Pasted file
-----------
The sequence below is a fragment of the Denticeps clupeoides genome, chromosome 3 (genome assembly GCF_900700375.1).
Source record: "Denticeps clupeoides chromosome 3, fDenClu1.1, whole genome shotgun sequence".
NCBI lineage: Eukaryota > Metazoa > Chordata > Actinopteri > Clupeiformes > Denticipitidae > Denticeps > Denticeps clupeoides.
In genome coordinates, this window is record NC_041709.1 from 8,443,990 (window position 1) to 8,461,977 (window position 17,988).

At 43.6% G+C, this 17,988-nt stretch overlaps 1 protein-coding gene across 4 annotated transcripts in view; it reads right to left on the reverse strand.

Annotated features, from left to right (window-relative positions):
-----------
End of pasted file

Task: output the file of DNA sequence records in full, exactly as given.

The sequence below is a fragment of the Denticeps clupeoides genome, chromosome 3 (genome assembly GCF_900700375.1).
Source record: "Denticeps clupeoides chromosome 3, fDenClu1.1, whole genome shotgun sequence".
NCBI lineage: Eukaryota > Metazoa > Chordata > Actinopteri > Clupeiformes > Denticipitidae > Denticeps > Denticeps clupeoides.
In genome coordinates, this window is record NC_041709.1 from 8,443,990 (window position 1) to 8,461,977 (window position 17,988).

At 43.6% G+C, this 17,988-nt stretch overlaps 1 protein-coding gene across 4 annotated transcripts in view; it reads right to left on the reverse strand.

Annotated features, from left to right (window-relative positions):